Focusing on a skills economy allows students and graduates to expand their experience beyond the classroom, and universities can play a key role in making that happen. If there are relevant facilities on-site, student work experience is simple to arrange. If not, universities should act as a conduit to link their learners with the relevant industry to overcome the saturated market.
As technology continues its evolutionary path, educators must keep on top of advancements that will enrich their students.
Learners have demonstrated a growing interest in interactive and self-guided components to their studies. This may have been influenced by the proliferation of free continuous learning resources offered by many universities online. Instead of receiving instruction on a set curricula, these tools give people the ability to learn as much as they like and omit the lessons they’re not interested in. Basically, a totally unique pick-and-mix syllabus.
This trend does have the potential to reduce take-up at bricks-and-mortar universities. Students might question why they’re spending thousands of dollars on an education when they can get some of the core subjects online for free.
It’s therefore the responsibility for universities to promote the superior experience that can only be found in-person. Learning outcomes in universities however are better understood.
An adjacent challenge for higher education institutions is to avoid outdated curricula. Resolving it depends on the ability of department heads and individual lecturers to continuously identify areas for improvement or adjustment and implement changes quickly.
Another option is to offer different ways to learn. If learners are looking for flexibility, higher education institutions must think about how they can offer it. Online resources are a good place to start, particularly if they’re free. And for enrolled students, blended learning – involving several different methods of instruction – is recommended.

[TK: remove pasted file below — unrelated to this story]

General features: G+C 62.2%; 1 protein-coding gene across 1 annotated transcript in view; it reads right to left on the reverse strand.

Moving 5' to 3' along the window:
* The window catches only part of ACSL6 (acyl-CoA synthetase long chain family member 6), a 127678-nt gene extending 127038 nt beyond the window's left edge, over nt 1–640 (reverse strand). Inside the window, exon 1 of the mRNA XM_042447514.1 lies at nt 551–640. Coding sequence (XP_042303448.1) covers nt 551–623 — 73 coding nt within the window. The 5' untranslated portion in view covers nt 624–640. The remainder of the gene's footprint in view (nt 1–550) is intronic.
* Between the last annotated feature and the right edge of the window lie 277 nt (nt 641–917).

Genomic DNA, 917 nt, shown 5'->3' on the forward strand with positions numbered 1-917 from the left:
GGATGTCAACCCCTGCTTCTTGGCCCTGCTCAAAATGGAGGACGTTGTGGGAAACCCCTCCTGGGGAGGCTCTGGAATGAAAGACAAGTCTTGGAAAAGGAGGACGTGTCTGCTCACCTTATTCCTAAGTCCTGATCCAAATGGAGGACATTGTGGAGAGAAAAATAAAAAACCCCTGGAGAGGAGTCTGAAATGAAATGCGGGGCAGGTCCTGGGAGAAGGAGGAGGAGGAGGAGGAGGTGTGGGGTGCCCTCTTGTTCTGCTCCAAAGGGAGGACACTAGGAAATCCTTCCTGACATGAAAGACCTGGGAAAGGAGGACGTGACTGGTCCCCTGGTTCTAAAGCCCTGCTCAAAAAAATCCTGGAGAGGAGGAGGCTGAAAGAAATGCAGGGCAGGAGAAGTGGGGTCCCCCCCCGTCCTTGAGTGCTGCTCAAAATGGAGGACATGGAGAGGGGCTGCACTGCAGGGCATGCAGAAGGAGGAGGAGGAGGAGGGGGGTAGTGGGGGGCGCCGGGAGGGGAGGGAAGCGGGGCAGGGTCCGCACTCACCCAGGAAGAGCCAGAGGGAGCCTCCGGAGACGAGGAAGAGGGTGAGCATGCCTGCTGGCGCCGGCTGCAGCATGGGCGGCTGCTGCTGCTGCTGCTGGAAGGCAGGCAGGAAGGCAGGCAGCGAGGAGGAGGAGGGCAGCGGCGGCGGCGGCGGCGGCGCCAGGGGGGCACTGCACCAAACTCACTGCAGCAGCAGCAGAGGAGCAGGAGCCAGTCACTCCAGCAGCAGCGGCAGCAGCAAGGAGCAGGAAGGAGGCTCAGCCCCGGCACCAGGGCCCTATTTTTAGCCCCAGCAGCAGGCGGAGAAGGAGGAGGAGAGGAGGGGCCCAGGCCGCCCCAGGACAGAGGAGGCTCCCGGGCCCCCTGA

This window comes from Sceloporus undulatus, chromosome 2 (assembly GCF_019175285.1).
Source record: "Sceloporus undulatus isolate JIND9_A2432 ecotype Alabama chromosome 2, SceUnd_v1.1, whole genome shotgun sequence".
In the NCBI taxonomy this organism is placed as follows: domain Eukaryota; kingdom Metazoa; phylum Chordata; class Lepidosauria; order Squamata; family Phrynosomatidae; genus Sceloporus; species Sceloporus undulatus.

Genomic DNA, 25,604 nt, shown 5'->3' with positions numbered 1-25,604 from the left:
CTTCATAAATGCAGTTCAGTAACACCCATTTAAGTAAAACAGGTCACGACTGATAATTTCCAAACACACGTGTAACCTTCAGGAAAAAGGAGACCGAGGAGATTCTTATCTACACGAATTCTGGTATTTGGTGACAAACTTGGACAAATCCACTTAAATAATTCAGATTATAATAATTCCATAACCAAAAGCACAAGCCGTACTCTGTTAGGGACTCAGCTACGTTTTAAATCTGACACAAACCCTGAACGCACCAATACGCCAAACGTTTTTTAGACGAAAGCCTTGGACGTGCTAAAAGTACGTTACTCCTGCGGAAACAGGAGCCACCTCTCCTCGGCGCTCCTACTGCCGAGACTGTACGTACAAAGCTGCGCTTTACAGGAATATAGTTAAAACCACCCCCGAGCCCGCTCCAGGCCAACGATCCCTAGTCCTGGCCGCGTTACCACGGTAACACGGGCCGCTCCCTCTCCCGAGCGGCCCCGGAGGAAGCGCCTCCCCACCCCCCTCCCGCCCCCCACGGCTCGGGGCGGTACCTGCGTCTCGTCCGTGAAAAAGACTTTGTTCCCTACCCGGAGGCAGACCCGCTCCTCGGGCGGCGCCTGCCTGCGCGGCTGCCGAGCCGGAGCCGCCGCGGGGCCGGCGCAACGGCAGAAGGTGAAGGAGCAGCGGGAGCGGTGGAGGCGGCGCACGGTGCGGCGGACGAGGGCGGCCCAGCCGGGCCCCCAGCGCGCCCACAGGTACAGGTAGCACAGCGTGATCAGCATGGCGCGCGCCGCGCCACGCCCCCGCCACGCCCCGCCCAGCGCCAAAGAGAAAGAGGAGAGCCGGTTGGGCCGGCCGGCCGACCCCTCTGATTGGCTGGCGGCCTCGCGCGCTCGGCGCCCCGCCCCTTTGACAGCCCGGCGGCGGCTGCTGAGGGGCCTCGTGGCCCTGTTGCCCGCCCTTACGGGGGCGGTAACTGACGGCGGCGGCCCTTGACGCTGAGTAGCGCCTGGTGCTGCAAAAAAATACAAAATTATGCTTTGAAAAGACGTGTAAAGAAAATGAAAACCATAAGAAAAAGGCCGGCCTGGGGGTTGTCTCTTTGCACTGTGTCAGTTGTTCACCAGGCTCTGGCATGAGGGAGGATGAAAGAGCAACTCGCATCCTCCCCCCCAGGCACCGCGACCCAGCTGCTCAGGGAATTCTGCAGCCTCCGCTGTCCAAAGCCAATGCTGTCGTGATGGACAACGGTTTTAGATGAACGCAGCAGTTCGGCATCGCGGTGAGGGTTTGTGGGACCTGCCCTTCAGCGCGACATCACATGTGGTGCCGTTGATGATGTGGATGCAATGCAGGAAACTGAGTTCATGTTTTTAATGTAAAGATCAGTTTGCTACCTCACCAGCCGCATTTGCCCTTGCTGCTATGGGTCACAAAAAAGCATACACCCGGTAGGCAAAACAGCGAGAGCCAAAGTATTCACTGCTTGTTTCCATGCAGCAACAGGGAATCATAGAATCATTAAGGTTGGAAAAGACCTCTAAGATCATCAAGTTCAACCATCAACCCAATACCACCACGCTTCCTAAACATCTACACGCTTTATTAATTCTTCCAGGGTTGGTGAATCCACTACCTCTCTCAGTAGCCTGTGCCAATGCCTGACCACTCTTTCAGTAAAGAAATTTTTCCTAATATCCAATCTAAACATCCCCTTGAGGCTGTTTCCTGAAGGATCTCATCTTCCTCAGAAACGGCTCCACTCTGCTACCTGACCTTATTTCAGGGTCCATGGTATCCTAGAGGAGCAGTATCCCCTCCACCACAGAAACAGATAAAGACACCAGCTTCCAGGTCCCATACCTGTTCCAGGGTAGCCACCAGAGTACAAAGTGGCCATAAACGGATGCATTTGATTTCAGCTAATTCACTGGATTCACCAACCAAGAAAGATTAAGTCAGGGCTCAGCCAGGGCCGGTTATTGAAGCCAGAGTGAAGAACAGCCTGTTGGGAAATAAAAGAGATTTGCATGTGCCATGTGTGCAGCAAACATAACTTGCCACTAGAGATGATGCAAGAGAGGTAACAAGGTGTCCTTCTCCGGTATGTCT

Digitization of the modern workplace means that the job market is constantly evolving. Australian companies are seeking employees with the most up-to-date skills, which presents an immediate challenge for universities.
The solution is a dynamic approach to delivering education, one that incorporates different techniques and methods of delivery and embraces new technology to support learning. Educators also need to keep up to speed with the skills that are most required in the job market as a whole, as well as specific roles. They must be ready and willing to adapt curricula instantly in response.
The Australian Universities at a Crossroads report states: “The Australian higher education system is at a key juncture in its evolution and development. It has experienced significant changes in the last 30 years, including dramatic domestic growth, internationalization, and numerous new challenges to, and opportunities for, its primary goals of knowledge generation, dissemination and application,” and 2019 will be no different.
The sector faces substantial challenges, but can be overcome through innovation, diversification and flexibility as solutions. Most importantly however, a focus on the needs of students and staff should be in the forefront.